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Kelly talks 52-0 shutout win over South Florida Bulls

| Wednesday, September 23, 2020

Notre Dame football head coach Brian Kelly took to Zoom again Monday to answer questions from the press about Saturday’s 52-0, shut out win over the South Florida Bulls, the outcome Kelly had been hoping for. As he said at half time, he was tired of being “the nice guy.”

“First of all, I didn’t know that that was going to go public. If I knew it was public I probably would have articulated it a little bit differently. But having said that, what I meant is, first of all we respect our opponents in everything that we do,” Kelly said. “So this this had nothing to do with not respecting our opponents. This had everything to do with us, in terms of how I wanted our team. We have a way of looking at four quarters of football. We didn’t start fast and we did in this game. But I wanted to make sure we finished strong. And so the comments were really about finishing strong and emphasizing that regardless of what the score was, I didn’t want any let up. I wanted our guys to have a mindset that we have to do so many things to get to Saturday. It’s really hard with all that’s going on that I didn’t want our guys to get distracted at any time. I wanted them to stay locked in, stay focused and get after it for four quarters. Again, great respect for our opponent regardless of who it was, I could have said that against team. It was centered squarely on how I wanted our team to perform and finish what we started.”

Allison Thornton | The Observer
Irish senior linebacker Jeremiah Owusu-Koramoah during Notre Dame’s 35-20 victory over Virginia on Sept. 28 at Notre Dame Stadium. Owusu-Koramoah led the team in tackles in the game with seven total.

The Irish did not let their foot off the gas in the second half against the Bulls.

“You have seen a lot of two tight end sets, you’ve seen three tight end sets,” Kelly said. “We’re deep there at that position. We want to be a team that’s physical, that utilizes our tight ends as part of our weapons we can be in spread as well.”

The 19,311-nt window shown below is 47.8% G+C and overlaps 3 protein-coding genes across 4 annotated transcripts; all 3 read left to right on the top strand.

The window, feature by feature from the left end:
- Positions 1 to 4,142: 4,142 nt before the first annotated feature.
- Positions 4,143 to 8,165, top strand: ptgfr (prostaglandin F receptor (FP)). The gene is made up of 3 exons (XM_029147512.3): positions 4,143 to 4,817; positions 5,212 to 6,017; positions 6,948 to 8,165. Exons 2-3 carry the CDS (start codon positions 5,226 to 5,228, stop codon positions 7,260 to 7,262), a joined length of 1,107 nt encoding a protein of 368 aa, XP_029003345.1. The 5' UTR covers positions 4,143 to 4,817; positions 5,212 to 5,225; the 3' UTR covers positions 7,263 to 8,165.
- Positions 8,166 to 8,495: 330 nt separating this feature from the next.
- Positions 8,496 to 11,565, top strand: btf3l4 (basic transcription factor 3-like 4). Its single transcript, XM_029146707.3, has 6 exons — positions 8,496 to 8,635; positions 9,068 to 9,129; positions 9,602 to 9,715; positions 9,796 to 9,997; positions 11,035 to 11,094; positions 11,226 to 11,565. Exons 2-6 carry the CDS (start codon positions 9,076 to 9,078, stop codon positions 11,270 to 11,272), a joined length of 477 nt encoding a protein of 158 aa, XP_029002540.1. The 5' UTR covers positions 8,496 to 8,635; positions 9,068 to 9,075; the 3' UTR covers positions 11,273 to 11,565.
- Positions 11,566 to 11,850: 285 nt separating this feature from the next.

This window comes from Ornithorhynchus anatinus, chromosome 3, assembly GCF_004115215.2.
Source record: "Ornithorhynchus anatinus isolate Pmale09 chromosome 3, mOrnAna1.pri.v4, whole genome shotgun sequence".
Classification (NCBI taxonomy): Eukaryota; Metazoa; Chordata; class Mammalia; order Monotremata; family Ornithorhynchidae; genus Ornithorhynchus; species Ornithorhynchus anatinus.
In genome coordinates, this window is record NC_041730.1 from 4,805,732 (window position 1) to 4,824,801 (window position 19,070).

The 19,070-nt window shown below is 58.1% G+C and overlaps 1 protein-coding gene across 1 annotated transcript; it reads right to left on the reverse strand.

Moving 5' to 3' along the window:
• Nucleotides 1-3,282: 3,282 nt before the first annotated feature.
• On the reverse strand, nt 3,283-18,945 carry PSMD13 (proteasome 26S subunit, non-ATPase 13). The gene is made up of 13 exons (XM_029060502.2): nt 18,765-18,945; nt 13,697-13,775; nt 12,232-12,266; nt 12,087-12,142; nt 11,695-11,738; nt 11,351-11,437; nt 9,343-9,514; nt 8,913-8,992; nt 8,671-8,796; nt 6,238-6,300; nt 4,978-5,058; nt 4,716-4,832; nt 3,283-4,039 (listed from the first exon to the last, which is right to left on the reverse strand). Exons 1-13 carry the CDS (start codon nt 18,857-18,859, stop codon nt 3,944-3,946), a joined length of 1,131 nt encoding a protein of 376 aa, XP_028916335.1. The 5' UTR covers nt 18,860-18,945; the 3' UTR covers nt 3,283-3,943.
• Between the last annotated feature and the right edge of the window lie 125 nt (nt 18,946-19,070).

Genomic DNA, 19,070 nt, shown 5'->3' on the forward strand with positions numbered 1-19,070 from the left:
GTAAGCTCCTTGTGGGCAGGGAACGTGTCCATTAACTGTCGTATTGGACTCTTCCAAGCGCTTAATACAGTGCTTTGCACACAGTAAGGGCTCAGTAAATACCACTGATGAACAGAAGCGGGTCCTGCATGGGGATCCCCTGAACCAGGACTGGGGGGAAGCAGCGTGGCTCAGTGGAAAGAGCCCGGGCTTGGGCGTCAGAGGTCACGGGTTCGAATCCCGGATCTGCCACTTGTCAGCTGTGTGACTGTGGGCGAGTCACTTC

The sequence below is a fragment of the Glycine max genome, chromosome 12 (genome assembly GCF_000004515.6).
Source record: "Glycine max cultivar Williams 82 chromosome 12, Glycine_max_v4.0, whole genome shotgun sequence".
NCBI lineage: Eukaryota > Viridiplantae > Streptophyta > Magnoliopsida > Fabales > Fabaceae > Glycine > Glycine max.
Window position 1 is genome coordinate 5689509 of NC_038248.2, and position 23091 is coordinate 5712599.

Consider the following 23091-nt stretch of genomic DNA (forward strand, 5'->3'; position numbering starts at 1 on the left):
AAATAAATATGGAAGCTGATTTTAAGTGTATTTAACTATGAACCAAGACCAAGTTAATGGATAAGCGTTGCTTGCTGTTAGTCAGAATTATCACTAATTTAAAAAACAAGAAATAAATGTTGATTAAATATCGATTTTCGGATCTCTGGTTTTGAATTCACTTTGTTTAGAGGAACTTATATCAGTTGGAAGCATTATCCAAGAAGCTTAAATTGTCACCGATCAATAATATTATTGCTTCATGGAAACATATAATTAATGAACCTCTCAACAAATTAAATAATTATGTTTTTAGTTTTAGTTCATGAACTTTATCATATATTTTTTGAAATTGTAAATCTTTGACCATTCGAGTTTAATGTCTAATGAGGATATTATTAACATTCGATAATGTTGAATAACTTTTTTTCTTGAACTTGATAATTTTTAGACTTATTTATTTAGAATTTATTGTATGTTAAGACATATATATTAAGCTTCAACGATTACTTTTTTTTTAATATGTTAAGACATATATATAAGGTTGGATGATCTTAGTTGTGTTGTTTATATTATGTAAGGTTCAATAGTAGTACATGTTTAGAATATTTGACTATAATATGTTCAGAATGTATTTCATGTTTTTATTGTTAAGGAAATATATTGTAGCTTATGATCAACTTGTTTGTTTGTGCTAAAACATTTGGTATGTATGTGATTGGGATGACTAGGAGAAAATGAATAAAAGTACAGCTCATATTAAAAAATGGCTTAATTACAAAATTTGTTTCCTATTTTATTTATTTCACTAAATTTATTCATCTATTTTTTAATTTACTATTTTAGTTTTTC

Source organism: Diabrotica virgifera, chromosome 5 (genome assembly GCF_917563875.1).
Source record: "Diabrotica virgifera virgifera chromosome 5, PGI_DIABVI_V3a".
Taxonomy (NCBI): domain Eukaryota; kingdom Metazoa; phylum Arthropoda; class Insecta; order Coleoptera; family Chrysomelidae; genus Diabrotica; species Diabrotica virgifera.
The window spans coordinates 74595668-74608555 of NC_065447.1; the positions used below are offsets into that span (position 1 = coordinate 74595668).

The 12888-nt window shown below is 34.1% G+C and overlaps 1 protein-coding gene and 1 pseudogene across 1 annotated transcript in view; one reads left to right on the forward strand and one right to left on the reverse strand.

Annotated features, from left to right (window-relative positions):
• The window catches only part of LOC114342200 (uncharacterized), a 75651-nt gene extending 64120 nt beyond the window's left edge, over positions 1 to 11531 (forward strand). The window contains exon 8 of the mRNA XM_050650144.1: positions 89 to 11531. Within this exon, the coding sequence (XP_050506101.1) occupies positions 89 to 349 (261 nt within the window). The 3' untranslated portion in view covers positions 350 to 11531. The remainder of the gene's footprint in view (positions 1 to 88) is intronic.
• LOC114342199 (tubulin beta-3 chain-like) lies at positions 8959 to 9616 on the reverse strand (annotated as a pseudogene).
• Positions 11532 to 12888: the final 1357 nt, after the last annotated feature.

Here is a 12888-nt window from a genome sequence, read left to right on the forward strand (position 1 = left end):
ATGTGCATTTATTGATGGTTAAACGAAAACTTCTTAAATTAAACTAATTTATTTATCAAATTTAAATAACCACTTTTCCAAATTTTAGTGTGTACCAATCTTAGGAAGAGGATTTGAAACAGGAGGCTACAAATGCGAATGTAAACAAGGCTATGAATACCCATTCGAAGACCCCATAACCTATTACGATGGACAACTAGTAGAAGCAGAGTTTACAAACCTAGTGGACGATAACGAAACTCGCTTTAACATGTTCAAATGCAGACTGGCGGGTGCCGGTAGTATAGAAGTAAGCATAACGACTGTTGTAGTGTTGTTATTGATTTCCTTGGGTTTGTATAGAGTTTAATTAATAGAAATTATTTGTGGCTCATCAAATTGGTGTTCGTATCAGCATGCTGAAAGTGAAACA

Although the game has since been postponed, Coach Kelly also discussed how the team has prepared for Wake Forest.

“[We’re] certainly excited about our win last weekend,” Kelly said. “Now we get back to ACC play and a team that we’re familiar with in Wake Forest.”

He went on to praise head coach Dave Clawson and the consistently winning program he has put together over the years, having been to four consecutive bowl games.

“Their kids know how to win,” Kelly said. “And he’s got some dynamic players. He’s got a first-round draft pick in [redshirt senior defensive lineman] Carlos Basham [Jr]. He’s going to be a guy that we’re going have to game plan for and we always know about their prolific offense and really really impressed with [sophomore quarterback] Sam Hartman. I mean, he’s a guy that we saw a little bit of a couple years ago and he got injured and [redshirt junior quarterback Jamie] Newman came in and took over for him but he’s a very talented quarterback. He’s got arm talent. He’s got the host of receivers that can, as they always have at Wake Forest, a very very good passing game, and a breakaway back.

“You know I think [sophomore running back Kenneth] Walker [III] is an outstanding back he showed that against North Carolina State in particular. And [redshirt junior Christian] Biel-Smith is a one-two punch, so talented in the backfield. … Wide receivers that always even though they had one of their top guys not play this year, in [Sage] Surratt, they still continue to line up very talented players. Three starters back on the offensive line and then again, as I mentioned, veterans, on the defensive side of the ball. I know they’re probably not happy with with giving up the points they gave up but this is a defense that has a lot of experience playing a lot of ACC games.”

Kelly then broke down how some of Notre Dame’s talent will factor into their game against the Demon Deacons, beginning with graduate student quarterback Ian Book — who will be facing the team against whom he had his first start — for the first time since then.

“Like any quarterback, he’s got the battle scars, plus the success, you know, 22-3, I believe, as a starter,” Kelly said. “That’s pretty good resume. If we knew that, we should’ve probably put him in sooner. He’s had a great run since going in there, so where has he grown — obviously leadership, knowledge of the offense. You just can’t duplicate experience, so I think just all those games that he’s played led us to victories and — from our standpoint — just that consistent leadership and consistent winning when you’re 22-3.”